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Evolution of JSONB - PostgreSQL

SQL is a vibrant and versatile declarative database and programming language. Development of the language started in 1972, first as SQUARE, and from 1973 on as SEQUEL (Structured English Query Language). In 1977, SEQUEL became SQL because of a trademark dispute.

Why do we need SQL?

A single-line answer to this question is “Moving Computation Close to the Data”.
• Let the database system operate over (high-volume) data in native DBMS format
• Fetch the—typically few or even single—result row(s) into the Programming Language heap, perform lightweight in-heap postprocessing (only if needed)

Introduction to JSONB and JSON data types.

In 2016 Postgres introduced JSON-SQL interoperability. JSON values may be constructed/traversed and held in table cells thereby justifying 1NF to be intact.

There are 2 types of JSON data types supported by Postgres.
• Jsonb - The binary format of JSON
• Json - JavaScript Object Notation

This is what official docs say:

‘There are two JSON data types: json and jsonb. They accept almost identical sets of values as input. The major practical difference is one of efficiency. The json data type stores an exact copy of the input text, which processing functions must reparse on each execution; while jsonb data is stored in a decomposed binary format that makes it slightly slower to input due to added conversion overhead, but significantly faster to process, since no reparsing is needed. jsonb also supports indexing, which can be a significant advantage.’

Let us see the difference between JSONB and JSON data types by looking at an example


    VALUES ( 1, '{ "b":1, "a":2 }' ::jsonb),
    (2, '{ "a":1, "b":2, "a":3 }' ),
    (3, '[ 0, false,null ]' );


Output -

Let us understand the jsonb data type by analyzing the following the output
1. The data stored is ordered: In the first row, the JSON value present in the query is '{ "b":1, "a":2 }' but the data stored in the cell is {"a": 2, "b": 1}.
2. Duplicate keys are not retained: In the second row, the JSON value present in the query is { "a":1, "b":2, "a":3 } but the data stored in the cell {"a": 3, "b": 2}.
3. The extra spaces or paddings in the strings are stripped off: In the third row, the JSON value present in the query is ‘[ 0, false,null ]’ but the data stored in the cell [0, false, null].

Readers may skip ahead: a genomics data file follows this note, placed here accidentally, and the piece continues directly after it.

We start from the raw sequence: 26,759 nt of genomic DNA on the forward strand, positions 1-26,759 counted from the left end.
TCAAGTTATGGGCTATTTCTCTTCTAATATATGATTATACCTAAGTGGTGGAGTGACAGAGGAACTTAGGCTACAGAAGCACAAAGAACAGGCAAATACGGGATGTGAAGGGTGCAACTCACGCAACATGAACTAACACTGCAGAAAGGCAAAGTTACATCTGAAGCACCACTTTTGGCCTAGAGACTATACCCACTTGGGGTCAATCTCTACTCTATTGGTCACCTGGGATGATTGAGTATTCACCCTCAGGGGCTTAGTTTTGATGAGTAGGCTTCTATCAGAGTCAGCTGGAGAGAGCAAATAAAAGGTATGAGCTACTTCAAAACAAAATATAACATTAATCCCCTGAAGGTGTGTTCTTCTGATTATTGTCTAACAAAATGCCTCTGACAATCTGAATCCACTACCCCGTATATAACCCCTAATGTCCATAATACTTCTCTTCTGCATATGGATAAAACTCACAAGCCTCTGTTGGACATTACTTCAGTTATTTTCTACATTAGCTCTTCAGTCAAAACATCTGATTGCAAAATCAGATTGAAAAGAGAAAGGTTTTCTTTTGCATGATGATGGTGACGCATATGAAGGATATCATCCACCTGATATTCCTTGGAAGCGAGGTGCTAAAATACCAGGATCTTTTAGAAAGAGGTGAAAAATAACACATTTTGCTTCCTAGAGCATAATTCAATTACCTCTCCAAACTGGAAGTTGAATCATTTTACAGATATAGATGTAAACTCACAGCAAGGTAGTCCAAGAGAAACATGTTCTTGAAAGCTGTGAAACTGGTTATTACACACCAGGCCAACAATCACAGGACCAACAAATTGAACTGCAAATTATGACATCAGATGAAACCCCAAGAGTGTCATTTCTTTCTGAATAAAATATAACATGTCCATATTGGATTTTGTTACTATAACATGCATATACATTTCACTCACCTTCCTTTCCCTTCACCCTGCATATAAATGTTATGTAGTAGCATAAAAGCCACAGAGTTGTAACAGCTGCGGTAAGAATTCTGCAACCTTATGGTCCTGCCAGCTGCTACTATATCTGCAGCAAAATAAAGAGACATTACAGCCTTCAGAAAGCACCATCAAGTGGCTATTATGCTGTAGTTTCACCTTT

NOTE: jsonb is widely and globally used. This article will mainly concentrate on jsonb, hereby just referred to as json

Navigating the JSON.

There are 2 ways to navigate the JSON values
1. Using subscripting
2. Using path syntax
3. Via -> and ->>

1. Navigation using subscripting

    SELECT ('{ "a":0, "b": { "b1":[1,2], "b2":3 } }' :: jsonb)['b']['b1'][1] :: int + 40;




The input json value is { "a": 0, "b": { "b1": [ 1, 2 ], "b2": 3 } }

Accessing the element b1 - json['b']['b1']

2. Navigation using path syntax

    SELECT j
    FROM   jsonb_path_query('{ "a":0, "b": { "c":[1,2], "d":3 } }' :: jsonb,
    '$') AS j;


Output - "{"a": 0, "b": {"c": [1, 2], "d": 3}}"

Consider the json value

3. Navigation using -> and ->>

-> yields back a jsonb value, permits further navigation using -> or ->> ->> yields a text value (cast to atomic type for further computation)

    SELECT ('{ "a":0, "b": { "b1":[1,2], "b2":3 } }' :: jsonb -> 'b' ->> 'b2') :: int + 40;


{ "a":0, "b": { "b1":[1,2], "b2":3 } } -> ‘b’ // yields { "b1":[1,2], "b2":3 } of type jsonb

{ "a":0, "b": { "b1":[1,2], "b2":3 } } -> ‘b’ ->> ‘b3’ // yields atomic value - 3

Bridge between JSON and SQL

JSON to Table Turn the fields and/or nested values inside JSON object into tables which we can query

1. jsonb_each(o) - separate key and values
2. jsonb_array_elements(a) - get array elements into a table

    SELECT jsonb_each('{ "a":0, "b":2, "c":3 }' :: jsonb)


(a, 0)
(b, 2)
(c, 3)

    SELECT jsonb_array_elements('[ 0, false,null ]' :: jsonb)



Table to JSON Convert single SQL row into SQL object

1.row_to_json(・)::jsonb - Convert a single table row to a json value

    SELECT row_to_json(t):: jsonb
    FROM (VALUES (false,   0),
            (true,	1),
                (true,	2)) AS t(a, b)



    SELECT array_to_json(array_agg(t.a))
    FROM (VALUES ('{ "b":1}' ::jsonb),
   		  ('{ "a":2}' )) AS t(a)


[{“b” : 1}, {“a”, 2} ]


It’s really exciting to learn about the increasing support of JSON in Postgres. It will definitely make developers more familiar with the benefits of storing data as JSON and consequently make Document Databases also more popular. Many tools and frameworks in the market already offer support for JSON data, and as the adoption of Postgres JSONB increases, it should become a standard feature The Evolution of JSONB has just started. The sky's the limit

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